Jun 21, 2010

ATTO 42ES Fiber HBA for the Mac Pro


High-end networking cards aren't often reviewed by anyone simply because the people who use them typically know all about how they work and what they're worth.  But in fact I can't find a recent review anywhere on this venerable card so it seemed worthy of my efforts to share my own experiences.

For those that aren't sure what this a fiber HBA is, it's one type of various interfaces created for either connecting desktop machines to a large server network in an office or, to an external RAID array which hosts either large databases or more relevant, large files for audio and video editing, the latter being how my company and my clients have used it.

To give a relative comparison there are 3 main different connectivity schemes for connecting to an external RAID array:  SCSI ("skuzzi" is how the acronym is commonly pronounced), eSATA (external SATA) and Fiber.  See my page about RAID arrays and setups for more detailed info.

Fiber as you might imagine, is the fastest connectivity type and, the most reliable and stable.  And unlike SCSI or eSATA you can have unbelievably long cable-runs with fiber measured not in feet but meters or yards.  One systems integrator that I've worked with has even connected a fiber network between two offices that were almost a kilometer apart from each other!

ATTO has had a long reptuation for making well designed and bullet-proof stable HBA's (host bus adapter) and the 42ES continues that tradition.  It's a two-channel fiber-optic data-card in PCIe interface that's compatible with both Windows and Mac towers, both G5 and Mac Pro using the 4 Gb Fiber standar.  At full capacity and limited to the PCIe interface that equates to approximately a maximum data-rate speed of 800 MB/s, assuming you have a large enough array that can push out that much data through the pipeline.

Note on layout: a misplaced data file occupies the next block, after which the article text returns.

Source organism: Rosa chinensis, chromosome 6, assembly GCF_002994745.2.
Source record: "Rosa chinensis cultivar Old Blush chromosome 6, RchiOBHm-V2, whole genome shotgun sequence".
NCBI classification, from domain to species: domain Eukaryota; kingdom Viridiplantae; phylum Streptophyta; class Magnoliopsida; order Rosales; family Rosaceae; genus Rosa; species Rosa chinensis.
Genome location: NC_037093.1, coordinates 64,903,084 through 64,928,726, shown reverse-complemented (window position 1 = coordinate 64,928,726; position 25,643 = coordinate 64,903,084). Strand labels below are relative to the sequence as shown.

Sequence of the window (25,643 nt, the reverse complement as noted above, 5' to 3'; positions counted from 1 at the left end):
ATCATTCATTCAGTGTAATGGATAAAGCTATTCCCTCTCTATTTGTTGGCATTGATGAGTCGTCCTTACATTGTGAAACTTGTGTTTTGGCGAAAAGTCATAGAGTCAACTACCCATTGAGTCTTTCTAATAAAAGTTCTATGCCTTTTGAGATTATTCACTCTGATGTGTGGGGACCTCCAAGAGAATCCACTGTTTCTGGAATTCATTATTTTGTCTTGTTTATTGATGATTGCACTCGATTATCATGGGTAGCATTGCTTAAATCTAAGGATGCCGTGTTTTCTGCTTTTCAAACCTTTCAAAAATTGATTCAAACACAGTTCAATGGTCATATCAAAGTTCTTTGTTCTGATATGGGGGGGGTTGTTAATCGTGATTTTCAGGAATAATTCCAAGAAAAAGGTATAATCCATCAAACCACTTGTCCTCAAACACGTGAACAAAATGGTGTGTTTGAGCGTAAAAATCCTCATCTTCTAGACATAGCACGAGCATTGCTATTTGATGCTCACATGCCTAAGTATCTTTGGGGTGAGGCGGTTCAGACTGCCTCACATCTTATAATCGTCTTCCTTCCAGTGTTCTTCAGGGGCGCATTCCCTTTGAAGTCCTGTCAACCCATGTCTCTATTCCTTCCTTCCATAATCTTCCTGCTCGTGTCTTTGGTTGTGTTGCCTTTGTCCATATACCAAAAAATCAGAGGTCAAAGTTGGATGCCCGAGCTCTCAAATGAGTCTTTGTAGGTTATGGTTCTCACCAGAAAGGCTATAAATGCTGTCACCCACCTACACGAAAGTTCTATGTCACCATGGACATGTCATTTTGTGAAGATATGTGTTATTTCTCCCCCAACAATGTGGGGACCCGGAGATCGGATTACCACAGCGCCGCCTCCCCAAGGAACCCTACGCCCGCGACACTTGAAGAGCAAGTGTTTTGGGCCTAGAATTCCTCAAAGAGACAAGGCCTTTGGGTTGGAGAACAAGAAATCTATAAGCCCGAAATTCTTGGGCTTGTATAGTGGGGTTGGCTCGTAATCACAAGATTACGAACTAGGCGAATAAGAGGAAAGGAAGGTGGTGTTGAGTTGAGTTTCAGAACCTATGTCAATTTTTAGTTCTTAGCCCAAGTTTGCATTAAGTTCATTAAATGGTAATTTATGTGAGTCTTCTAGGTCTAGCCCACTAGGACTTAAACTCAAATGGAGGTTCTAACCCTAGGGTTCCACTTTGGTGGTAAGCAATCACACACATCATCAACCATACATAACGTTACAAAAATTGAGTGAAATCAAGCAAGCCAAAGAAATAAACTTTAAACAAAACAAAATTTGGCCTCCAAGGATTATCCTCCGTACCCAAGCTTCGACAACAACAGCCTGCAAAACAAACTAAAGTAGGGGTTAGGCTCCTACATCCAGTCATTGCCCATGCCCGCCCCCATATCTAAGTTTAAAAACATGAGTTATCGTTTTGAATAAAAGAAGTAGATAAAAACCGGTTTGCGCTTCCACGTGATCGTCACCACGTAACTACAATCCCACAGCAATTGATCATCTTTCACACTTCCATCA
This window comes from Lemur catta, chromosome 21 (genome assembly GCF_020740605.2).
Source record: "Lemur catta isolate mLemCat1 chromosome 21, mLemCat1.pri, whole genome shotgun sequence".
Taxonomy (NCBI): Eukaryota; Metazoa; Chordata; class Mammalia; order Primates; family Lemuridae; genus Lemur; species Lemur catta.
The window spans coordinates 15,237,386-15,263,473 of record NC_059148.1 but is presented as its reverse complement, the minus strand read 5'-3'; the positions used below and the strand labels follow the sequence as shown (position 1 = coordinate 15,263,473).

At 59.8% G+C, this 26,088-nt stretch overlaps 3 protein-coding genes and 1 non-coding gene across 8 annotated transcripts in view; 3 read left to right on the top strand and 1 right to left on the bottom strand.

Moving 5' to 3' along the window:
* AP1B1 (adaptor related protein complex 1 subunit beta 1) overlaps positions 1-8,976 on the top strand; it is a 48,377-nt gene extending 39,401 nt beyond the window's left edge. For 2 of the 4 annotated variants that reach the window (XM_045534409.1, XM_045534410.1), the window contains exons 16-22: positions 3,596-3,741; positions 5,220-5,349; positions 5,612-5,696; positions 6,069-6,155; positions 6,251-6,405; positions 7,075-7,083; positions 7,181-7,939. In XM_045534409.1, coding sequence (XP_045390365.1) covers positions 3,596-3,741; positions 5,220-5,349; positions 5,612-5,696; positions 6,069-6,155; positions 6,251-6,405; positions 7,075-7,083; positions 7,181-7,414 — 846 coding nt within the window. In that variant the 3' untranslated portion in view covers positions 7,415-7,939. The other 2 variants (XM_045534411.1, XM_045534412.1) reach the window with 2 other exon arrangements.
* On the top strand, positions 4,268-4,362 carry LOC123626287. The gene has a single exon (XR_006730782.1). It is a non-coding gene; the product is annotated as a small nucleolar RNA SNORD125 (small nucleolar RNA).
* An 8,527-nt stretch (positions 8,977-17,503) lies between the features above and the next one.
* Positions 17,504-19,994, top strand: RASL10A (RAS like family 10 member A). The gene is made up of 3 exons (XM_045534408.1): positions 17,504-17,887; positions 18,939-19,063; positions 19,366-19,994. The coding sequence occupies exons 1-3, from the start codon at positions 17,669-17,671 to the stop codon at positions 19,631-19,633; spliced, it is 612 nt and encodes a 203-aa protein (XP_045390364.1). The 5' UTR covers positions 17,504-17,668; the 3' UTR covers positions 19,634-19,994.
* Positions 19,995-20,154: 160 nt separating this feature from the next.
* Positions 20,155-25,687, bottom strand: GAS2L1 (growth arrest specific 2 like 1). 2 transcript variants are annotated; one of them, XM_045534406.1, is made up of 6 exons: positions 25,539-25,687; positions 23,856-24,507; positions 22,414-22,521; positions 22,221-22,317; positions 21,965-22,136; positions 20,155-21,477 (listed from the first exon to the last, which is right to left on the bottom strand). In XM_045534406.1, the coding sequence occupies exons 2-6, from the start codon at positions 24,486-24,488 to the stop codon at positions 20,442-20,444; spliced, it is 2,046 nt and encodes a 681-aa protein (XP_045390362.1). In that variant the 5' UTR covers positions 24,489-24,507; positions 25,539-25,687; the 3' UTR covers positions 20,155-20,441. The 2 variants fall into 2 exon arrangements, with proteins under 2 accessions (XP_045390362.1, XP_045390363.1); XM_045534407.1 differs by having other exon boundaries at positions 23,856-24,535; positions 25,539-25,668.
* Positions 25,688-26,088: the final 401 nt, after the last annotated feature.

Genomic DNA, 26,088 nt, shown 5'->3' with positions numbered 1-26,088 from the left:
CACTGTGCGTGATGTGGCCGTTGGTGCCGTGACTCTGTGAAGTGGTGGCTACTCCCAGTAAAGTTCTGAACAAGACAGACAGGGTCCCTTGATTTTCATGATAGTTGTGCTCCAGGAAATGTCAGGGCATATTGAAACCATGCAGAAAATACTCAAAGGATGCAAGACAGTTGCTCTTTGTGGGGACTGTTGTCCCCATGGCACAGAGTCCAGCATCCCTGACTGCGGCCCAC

Like any fiber card each of  the two ports on the business-end of the 42ES require an SFP (small form pluggable) optical transceiver to move the data in-and-out from the card to the array tower, and most retailers that sell the ATTO cards include the SFP connectors with the card as a bundle.

Setting up the card is as simple as installing the drivers from ATTO, installing the card and then connecting your external RAID and completing the configuration process.  ATTO also includes a free Configuration Utility for monitoring the card status and connectivity speeds, and also allows for updating the card firmware as needed.


I've been using ATTO fiber cards for more than 5 years and have never had so much as a hiccup in any of them.  On top of that the guys at ATTO tech support are ultra-fast with technical questions and even help trouble-shoot problems right over the phone.  Having that kind of direct support is priceless especially in the middle of a mission-critical deadline.

There are other fiber HBA's on the market but none have been directly associated with Avid, Apple and other hardware developers more than ATTO has, which makes them my primary - if not only - choice for a fiber HBA.

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